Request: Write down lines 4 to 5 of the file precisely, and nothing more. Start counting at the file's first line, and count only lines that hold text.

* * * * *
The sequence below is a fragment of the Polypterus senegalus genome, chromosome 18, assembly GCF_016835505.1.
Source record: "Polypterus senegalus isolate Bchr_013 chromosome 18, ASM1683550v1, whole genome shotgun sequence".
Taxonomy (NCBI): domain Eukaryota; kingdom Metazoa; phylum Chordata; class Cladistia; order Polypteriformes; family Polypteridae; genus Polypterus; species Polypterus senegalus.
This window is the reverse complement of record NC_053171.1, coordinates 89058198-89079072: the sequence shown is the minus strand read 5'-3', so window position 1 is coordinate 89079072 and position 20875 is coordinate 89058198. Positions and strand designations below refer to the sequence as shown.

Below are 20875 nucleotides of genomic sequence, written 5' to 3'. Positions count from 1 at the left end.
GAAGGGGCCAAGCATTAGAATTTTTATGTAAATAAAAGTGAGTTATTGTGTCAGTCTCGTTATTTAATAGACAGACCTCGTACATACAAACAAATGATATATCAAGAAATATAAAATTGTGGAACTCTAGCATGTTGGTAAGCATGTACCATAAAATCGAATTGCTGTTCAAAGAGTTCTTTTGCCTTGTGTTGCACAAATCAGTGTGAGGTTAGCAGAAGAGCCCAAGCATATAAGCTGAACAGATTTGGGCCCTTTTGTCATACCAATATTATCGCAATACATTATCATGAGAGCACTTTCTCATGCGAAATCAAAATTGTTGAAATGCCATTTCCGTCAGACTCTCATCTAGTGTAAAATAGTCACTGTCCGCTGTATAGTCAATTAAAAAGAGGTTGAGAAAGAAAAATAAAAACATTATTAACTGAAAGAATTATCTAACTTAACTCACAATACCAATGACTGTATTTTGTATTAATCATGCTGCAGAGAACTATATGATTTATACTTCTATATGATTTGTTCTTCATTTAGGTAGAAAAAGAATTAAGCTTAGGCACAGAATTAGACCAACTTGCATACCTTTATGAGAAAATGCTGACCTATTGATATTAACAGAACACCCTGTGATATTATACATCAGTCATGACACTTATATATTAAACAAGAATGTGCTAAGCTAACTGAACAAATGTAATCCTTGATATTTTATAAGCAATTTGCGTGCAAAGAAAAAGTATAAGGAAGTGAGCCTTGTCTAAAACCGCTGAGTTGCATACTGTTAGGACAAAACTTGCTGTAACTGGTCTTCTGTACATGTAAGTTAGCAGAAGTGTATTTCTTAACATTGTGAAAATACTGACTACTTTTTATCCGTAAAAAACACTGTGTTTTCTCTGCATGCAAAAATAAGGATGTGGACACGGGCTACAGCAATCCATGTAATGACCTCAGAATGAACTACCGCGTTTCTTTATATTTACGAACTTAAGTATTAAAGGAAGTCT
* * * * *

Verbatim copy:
This window is the reverse complement of record NC_053171.1, coordinates 89058198-89079072: the sequence shown is the minus strand read 5'-3', so window position 1 is coordinate 89079072 and position 20875 is coordinate 89058198. Positions and strand designations below refer to the sequence as shown.

Below are 20875 nucleotides of genomic sequence, written 5' to 3'. Positions count from 1 at the left end.